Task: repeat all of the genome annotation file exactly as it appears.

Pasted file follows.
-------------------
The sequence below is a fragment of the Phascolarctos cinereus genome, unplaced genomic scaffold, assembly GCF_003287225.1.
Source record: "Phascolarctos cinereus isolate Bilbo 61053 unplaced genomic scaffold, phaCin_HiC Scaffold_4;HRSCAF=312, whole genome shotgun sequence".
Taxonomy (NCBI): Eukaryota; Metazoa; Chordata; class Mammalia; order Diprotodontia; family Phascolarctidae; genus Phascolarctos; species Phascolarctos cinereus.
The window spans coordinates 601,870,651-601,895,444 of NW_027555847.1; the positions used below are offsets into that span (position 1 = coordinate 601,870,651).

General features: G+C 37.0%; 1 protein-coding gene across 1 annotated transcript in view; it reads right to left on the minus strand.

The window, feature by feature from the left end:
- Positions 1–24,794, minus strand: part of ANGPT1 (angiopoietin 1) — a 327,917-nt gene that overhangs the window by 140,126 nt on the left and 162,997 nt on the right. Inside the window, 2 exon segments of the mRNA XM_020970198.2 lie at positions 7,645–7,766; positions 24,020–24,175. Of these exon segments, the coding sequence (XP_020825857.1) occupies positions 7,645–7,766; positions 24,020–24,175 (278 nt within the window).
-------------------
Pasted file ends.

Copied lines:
The sequence below is a fragment of the Phascolarctos cinereus genome, unplaced genomic scaffold, assembly GCF_003287225.1.
Source record: "Phascolarctos cinereus isolate Bilbo 61053 unplaced genomic scaffold, phaCin_HiC Scaffold_4;HRSCAF=312, whole genome shotgun sequence".
Taxonomy (NCBI): Eukaryota; Metazoa; Chordata; class Mammalia; order Diprotodontia; family Phascolarctidae; genus Phascolarctos; species Phascolarctos cinereus.
The window spans coordinates 601,870,651-601,895,444 of NW_027555847.1; the positions used below are offsets into that span (position 1 = coordinate 601,870,651).

General features: G+C 37.0%; 1 protein-coding gene across 1 annotated transcript in view; it reads right to left on the minus strand.

The window, feature by feature from the left end:
- Positions 1–24,794, minus strand: part of ANGPT1 (angiopoietin 1) — a 327,917-nt gene that overhangs the window by 140,126 nt on the left and 162,997 nt on the right. Inside the window, 2 exon segments of the mRNA XM_020970198.2 lie at positions 7,645–7,766; positions 24,020–24,175. Of these exon segments, the coding sequence (XP_020825857.1) occupies positions 7,645–7,766; positions 24,020–24,175 (278 nt within the window).